The Great Leap-Fraud
Social Economics of Religious Terrorism
Religion is a difficult topic in social economics. Most authors avoid it altogether and by doing so probably miss the most important building blocks of economic and cultural life. If they do touch on it, they seem to rely on glorifying their own faith rather than asking the hard questions, or they follow the comfort of the conformists. Indeed, religion seems to be instinctively ingrained in
humans, possibly as a means to bettering the chances for survival of any given group. Because religion is instinctual, it can easily be abused for power, and people can easily be misled.
The Great Leap-Fraud is but one piece in a puzzle of how economic growth and prosperity of nations work. It is an attempt to unlock a strategy to get the poorest nations of the world unto a path of positive societal evolution. The Great Leap-Fraud zeroes in on the Judaic religions and connects its doctrines to success and failure of economies through the eye of history. It shows how the religious messages have changed over time and how they influenced economic behavior and a propensity toward terrorism.
Religious ignorance is as dangerous for societal stability as religious extremism. In The Great Leap-Fraud, author A. J. Deus shows that only through the cowardly behavior of a majority that is uneducated in religious questions can sectarian extremism and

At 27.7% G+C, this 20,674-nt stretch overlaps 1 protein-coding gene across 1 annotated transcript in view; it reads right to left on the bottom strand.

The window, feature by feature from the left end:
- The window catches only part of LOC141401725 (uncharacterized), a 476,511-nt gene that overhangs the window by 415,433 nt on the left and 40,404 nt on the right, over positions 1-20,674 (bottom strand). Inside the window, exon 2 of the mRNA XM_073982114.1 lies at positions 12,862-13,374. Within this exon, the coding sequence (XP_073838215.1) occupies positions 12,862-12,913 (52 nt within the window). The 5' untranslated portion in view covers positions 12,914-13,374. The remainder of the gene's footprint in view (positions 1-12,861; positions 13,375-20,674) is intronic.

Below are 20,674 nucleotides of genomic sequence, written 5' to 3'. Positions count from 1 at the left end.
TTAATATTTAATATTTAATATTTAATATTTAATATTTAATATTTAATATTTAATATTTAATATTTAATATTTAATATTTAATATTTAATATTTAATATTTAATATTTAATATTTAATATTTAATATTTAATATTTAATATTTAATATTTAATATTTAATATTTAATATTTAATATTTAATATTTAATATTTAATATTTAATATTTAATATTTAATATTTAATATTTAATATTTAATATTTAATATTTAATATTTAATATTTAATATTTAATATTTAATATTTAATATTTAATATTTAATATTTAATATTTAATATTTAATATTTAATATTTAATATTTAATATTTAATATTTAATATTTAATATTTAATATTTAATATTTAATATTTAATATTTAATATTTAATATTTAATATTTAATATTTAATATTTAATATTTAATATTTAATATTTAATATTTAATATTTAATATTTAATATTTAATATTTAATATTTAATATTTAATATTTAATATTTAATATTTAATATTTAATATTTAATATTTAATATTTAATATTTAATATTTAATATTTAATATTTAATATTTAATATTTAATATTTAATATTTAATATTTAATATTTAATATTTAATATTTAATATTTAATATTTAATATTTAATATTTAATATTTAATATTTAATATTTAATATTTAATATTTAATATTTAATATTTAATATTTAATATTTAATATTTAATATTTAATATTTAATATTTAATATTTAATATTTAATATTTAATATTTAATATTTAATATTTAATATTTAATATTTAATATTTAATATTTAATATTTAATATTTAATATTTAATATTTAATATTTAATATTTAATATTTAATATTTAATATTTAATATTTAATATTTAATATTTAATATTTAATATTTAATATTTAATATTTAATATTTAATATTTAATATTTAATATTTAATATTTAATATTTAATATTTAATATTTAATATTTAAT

terrorism take shape and overtake societies.
Based on a reassessment of primary documents from the beginning of Judaism through to the Reformation, The Great Leap-Fraud evaluates the Judaic scriptures of the Jews, the Christians, and the Muslims for their potential to stir hatred, violence, and terrorism.
It searches for messages in the scriptures that may alter the economic behavior of societies.
While providing an overview of three major religions—Judaism, Christianity, and Islam—The Great Leap-Fraud uncovers a series of frauds and premeditated deployment of “prophets??? with the goal to establish or redeem the Jewish state of Israel. It also uncovers how the vested interest of Christian historians has pushed the rise of Christianity unto Roman Emperors. Deus shows that the way humans think and act are strongly influenced through a culture driven by the norms of religious organizations, both past and present.
read a summary of Volume I by G.R.Hume
read a summary of Volume II by G.R.Hume